Once-per-visit alerts: A means to study alert compliance and reduce repeat laboratory testing

Jeffrey J. Szymanski, Abraham J. Qavi, Kari Laux, Ronald Jackups

Research output: Contribution to journalReview articlepeer-review

6 Scopus citations


BACKGROUND: Clinical decision support alerts for laboratory testing have poor compliance. Once-per-visit alerts, triggered by reorder of a test within the same admission, are highly specific for unnecessary orders and provide a means to study alert compliance. METHODS: Once-per-visit alerts for 18 laboratory orderables were analyzed over a 60-month period from September 2012 to October 2016 at a 1200-bed academic medical center. To determine correlates of alert compliance, we compared alerts by test and provider characteristics. RESULTS: Overall alert compliance was 54.5%. In multivariate regression, compliance correlated with length of stay at time of alert, provider type, previous alerts in a patient visit, test ordered, total alerts experienced by ordering provider, and previous order status. CONCLUSIONS: A diverse set of provider and test characteristics influences compliance with once-per-visit laboratory alerts. Future alerts should incorporate these characteristics into alert design to minimize alert overrides.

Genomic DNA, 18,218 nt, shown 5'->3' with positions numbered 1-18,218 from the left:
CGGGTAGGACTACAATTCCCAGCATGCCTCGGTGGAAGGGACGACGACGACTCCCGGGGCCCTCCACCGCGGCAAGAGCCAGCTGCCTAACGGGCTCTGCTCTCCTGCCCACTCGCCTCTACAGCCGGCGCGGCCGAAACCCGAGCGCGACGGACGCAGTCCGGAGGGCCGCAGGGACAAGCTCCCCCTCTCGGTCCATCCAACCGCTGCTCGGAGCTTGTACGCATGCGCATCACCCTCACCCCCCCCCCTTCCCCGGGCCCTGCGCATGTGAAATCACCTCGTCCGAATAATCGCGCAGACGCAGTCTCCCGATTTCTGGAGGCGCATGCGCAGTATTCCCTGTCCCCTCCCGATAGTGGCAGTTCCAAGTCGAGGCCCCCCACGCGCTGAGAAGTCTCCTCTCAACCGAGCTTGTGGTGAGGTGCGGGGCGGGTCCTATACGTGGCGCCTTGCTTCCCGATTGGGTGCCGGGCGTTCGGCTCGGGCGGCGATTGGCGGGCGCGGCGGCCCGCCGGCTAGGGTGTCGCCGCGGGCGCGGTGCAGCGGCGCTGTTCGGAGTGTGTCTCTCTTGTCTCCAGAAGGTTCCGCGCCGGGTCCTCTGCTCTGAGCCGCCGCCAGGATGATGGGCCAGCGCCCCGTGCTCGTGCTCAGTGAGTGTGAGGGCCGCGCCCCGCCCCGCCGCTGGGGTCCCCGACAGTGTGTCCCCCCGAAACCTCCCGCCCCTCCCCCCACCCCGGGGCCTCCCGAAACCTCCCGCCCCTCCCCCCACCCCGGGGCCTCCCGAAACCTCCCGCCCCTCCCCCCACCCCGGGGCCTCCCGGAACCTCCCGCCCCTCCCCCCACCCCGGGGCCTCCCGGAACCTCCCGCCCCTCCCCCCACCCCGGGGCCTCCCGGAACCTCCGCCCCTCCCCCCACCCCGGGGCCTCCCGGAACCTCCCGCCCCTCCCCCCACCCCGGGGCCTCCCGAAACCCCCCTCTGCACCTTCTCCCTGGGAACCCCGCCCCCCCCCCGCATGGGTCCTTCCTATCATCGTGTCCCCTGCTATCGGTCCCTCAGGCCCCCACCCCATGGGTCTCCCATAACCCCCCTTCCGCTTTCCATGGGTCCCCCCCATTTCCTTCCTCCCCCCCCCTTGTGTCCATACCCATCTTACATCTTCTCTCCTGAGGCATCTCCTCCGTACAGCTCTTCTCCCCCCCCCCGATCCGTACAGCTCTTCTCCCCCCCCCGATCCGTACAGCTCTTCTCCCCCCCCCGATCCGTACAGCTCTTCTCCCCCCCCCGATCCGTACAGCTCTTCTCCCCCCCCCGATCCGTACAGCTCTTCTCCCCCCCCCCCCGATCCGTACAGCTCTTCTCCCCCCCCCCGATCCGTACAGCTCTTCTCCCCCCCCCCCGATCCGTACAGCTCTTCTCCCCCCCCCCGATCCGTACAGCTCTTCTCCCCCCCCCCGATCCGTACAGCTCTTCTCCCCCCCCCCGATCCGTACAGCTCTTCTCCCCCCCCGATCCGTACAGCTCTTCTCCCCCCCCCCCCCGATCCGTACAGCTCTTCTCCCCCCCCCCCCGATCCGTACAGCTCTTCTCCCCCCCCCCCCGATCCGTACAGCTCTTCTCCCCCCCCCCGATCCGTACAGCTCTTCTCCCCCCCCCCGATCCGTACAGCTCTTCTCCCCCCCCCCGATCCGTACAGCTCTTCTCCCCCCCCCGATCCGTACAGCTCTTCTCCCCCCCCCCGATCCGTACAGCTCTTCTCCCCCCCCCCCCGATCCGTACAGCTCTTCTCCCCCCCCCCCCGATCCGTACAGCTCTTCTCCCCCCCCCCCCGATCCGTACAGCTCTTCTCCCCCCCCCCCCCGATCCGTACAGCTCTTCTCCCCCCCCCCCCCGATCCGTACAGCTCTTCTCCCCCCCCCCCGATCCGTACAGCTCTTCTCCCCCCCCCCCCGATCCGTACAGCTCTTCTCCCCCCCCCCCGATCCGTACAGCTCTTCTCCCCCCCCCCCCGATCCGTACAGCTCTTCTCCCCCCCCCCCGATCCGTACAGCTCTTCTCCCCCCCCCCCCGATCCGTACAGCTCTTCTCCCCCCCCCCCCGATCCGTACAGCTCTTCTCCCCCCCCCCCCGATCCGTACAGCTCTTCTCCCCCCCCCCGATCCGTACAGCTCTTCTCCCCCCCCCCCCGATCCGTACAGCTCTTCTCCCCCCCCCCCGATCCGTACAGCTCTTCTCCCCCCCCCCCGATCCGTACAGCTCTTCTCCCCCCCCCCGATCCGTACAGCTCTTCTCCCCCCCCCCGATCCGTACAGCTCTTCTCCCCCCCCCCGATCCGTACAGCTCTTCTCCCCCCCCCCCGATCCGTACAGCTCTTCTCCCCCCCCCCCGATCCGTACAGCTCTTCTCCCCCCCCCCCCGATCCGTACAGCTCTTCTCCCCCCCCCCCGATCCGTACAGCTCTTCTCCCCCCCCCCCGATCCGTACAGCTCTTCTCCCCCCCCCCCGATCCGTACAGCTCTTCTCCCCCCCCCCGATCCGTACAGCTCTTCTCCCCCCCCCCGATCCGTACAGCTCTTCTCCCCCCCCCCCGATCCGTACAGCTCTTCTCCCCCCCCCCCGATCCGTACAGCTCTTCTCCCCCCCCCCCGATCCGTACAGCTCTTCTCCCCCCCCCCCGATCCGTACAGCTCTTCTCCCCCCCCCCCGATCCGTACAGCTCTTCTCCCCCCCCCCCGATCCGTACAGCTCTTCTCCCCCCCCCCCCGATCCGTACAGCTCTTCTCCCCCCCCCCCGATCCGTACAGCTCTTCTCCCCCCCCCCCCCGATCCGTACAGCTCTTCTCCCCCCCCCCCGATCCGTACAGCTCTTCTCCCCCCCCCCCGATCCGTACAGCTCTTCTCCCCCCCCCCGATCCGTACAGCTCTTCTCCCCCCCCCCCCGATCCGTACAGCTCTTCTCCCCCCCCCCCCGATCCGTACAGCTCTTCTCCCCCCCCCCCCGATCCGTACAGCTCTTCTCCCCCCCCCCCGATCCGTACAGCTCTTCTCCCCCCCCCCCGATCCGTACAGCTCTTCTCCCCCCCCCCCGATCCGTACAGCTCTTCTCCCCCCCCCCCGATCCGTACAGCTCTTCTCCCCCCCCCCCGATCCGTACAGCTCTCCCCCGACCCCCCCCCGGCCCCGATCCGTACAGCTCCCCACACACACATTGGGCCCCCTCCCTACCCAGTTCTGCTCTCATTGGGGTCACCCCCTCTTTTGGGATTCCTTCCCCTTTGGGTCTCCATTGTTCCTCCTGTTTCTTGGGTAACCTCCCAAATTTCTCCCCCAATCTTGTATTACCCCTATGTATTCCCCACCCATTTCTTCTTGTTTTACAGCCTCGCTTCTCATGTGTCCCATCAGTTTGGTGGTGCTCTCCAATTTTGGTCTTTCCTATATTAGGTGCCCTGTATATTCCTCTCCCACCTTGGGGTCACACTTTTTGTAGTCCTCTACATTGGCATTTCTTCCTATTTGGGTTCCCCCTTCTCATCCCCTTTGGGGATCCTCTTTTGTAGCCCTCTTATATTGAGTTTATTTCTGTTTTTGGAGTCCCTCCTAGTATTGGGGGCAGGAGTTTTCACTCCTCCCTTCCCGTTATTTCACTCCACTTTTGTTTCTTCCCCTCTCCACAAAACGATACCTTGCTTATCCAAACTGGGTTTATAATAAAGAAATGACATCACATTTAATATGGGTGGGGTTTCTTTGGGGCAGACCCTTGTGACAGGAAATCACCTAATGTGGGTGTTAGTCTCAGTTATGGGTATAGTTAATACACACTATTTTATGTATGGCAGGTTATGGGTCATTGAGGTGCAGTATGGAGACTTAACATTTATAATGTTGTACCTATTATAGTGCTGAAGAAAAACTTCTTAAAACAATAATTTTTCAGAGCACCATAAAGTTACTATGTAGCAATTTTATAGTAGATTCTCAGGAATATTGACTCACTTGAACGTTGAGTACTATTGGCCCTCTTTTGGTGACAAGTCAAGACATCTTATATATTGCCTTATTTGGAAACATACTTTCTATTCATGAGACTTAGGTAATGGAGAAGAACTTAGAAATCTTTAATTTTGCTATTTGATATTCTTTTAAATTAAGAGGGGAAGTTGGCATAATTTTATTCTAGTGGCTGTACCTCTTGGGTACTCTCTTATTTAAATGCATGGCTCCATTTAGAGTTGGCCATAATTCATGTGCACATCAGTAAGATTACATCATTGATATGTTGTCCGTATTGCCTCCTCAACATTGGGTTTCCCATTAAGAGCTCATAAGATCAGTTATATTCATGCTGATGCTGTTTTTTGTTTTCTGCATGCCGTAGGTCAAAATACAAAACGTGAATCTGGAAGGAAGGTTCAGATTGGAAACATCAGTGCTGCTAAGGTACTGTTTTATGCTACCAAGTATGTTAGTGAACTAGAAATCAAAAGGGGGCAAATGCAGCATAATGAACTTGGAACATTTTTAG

Original languageEnglish
Pages (from-to)1125-1131
Number of pages7
JournalClinical chemistry
Issue number9
StatePublished - 2019


Dive into the research topics of 'Once-per-visit alerts: A means to study alert compliance and reduce repeat laboratory testing'. Together they form a unique fingerprint.

Cite this